HIV/AIDS among African Americans and US women: minority and young women

HIV/AIDS among African Americans and US women: minority and young women

Geraldine Brown

The HIV/AIDS pandemic continues to be a major health crisis facing the African American community. Although African Americans make up only about twelve percent of the U.S. population, they accounted for half of the new HIV infections reported in the United States in 2001. Numerous studies suggest that many new infections occur among young African Americans. In the early 1980s, HIV/AIDS was considered mostly a gay white male disease in the United States. Today, the pandemic has expanded and the disease is also a major health problem in the African American community, where men and women of every age and sexual orientation are affected ( pubs/Facts/afam.htm).

African American men account for forty three percent of HIV cases reported among men in 2001. Thirty two percent of African American men who have sex with men were found to be infected with HIV in a recent multi-city study of men ages 23 to 29 years, compared to fourteen percent of Latinos and seven percent of whites in the study.

While information on recent HIV infection is limited, data reported to the Centers for Disease Control (CDC) through 2001 suggest that the leading cause of HIV infection among African American men is sexual contact with other men, followed by injection drug use and heterosexual contact.

African American women accounted for almost sixty four percent of HIV 1 cases reported among women in 2001. The rate of HIV infection among African American women, ages 20 to 44, in 25 states with HIV reporting before 1994, was 80.1 per 100,000 population from 1994 to 1998–four times higher than the rates among Latinos of the same age, and more than 16 times higher than the rates among white women (CDC, 2003).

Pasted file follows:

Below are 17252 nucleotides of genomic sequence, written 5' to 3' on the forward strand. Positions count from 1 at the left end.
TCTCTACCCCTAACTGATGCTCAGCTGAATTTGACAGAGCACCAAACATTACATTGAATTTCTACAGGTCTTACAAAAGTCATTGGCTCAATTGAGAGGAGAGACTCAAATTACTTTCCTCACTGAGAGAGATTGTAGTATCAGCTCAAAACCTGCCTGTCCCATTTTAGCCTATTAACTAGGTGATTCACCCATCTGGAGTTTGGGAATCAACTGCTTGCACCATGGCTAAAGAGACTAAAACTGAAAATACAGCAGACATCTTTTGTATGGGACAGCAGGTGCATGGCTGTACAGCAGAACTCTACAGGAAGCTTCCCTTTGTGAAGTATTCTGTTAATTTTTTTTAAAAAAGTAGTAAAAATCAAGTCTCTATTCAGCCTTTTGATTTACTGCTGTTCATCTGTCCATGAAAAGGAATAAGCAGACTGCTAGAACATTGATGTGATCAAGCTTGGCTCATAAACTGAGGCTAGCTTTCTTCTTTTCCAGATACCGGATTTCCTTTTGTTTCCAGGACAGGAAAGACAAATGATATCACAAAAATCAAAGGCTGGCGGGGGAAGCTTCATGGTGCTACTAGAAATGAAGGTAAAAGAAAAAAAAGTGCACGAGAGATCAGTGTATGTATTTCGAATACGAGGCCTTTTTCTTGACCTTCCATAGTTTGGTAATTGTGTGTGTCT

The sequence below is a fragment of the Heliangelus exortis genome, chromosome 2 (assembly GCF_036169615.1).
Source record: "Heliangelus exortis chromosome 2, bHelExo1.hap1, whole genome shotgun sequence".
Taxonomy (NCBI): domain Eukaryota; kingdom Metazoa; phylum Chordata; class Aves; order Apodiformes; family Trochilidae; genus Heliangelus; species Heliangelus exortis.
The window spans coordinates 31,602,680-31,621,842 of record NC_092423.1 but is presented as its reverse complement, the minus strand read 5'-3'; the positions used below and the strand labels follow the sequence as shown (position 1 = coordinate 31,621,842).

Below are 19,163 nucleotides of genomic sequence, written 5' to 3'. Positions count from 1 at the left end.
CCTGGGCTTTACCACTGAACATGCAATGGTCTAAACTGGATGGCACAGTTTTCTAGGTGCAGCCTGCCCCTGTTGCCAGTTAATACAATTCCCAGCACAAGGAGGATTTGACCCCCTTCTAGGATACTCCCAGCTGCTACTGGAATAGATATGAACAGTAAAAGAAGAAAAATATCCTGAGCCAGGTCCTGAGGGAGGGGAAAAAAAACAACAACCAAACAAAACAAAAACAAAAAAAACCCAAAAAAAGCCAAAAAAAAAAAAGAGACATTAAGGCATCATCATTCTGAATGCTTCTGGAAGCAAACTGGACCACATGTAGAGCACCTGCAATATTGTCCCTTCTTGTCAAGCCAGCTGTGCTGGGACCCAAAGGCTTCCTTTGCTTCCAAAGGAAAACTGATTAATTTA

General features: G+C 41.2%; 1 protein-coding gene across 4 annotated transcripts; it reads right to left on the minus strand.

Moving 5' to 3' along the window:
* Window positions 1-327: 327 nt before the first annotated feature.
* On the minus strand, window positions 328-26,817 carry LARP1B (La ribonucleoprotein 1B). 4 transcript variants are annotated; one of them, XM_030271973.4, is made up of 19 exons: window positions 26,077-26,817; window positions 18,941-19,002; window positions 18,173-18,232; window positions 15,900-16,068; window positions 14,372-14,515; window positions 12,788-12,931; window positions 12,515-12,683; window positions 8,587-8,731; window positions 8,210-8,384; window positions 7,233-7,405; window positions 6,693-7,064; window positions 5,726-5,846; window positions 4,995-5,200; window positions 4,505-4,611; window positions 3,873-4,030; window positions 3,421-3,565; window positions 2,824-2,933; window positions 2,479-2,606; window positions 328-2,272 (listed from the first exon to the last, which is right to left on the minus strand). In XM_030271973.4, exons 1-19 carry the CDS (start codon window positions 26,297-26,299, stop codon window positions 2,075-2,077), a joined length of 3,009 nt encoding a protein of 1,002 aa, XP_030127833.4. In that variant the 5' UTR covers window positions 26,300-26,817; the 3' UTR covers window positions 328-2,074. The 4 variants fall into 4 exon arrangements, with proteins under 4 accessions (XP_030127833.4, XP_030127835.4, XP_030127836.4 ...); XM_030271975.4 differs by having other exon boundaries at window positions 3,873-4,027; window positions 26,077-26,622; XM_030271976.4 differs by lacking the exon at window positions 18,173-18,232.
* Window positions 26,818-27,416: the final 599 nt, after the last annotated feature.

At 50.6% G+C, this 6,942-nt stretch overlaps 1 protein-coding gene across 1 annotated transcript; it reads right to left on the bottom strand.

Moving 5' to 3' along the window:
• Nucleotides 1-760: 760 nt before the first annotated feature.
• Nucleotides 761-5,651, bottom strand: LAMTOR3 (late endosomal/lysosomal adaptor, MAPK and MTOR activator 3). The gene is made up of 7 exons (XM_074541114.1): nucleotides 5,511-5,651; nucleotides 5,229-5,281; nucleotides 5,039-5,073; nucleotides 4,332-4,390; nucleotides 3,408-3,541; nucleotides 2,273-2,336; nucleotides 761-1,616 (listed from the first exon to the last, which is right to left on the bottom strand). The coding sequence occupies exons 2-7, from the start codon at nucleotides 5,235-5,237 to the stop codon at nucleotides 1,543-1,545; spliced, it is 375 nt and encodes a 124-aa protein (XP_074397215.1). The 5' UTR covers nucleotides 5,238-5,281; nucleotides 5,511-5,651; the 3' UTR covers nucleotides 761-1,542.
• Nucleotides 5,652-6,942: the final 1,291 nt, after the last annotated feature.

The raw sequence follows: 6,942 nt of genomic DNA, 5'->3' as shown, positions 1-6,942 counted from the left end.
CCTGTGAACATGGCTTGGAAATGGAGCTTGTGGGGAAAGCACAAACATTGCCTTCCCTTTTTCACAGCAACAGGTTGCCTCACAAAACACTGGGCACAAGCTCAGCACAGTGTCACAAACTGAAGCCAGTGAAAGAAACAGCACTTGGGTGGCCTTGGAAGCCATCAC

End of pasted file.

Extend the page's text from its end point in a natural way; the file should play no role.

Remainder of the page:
Information is limited on recent HIV infection, but available data suggest that the leading cause of HIV infection among African American women is heterosexual contact, followed by injection drug use.

A recent study by CDC of Job Corps entrants, ages 16 to 21, showed that, compared to their white counterparts, African American women were seven times more likely to be infected with HIV, and African American men were four times more likely to be infected.

Fourteen percent of young African American men who have sex with men were infected with HIV, almost four times the rate of their white counter parts, in a five–year study of approximately 3,500 gay and bisexual men ages 15 to 22 in seven U.S. cities between 1994-1998.

In addition to experiencing historically higher rates of HIV infection, African Americans continue to face challenges in accessing health care, prevention services, and treatment.

According to CDC (2003), a study of 9,113 patients in eleven U.S. cities found that HIV–infected African Americans were less likely than infected Whites to receive the life-enhancing anti-retroviral therapies for HIV.

African Americans are more likely to face challenges other than race and ethnicity in the HIV pandemic. The risk of HIV infection is prevalent, especially among the poverty stricken persons, denial and discrimination, partners at risk, and the other sexually transmitted disease connection.

Prevention is the key to curtailing the HIV pandemic. CDC is committed to working with communities to

slow the spread of HIV among African Americans. Of the $744 million that CDC received for domestic HIV/ AIDS prevention in 2001, over 40 percent supported activities targeted to reduce HIV/AIDS among African Americans. CDC is working in partnership with African American communities to ensure that appropriate HIV prevention programs are designed for and delivered to high–risk African Americans. CDC funds hundreds of community–based organizations for HIV prevention programs to reach African Americans across the nation (CDC, HIV/AIDS Surveillance Report, 2003).

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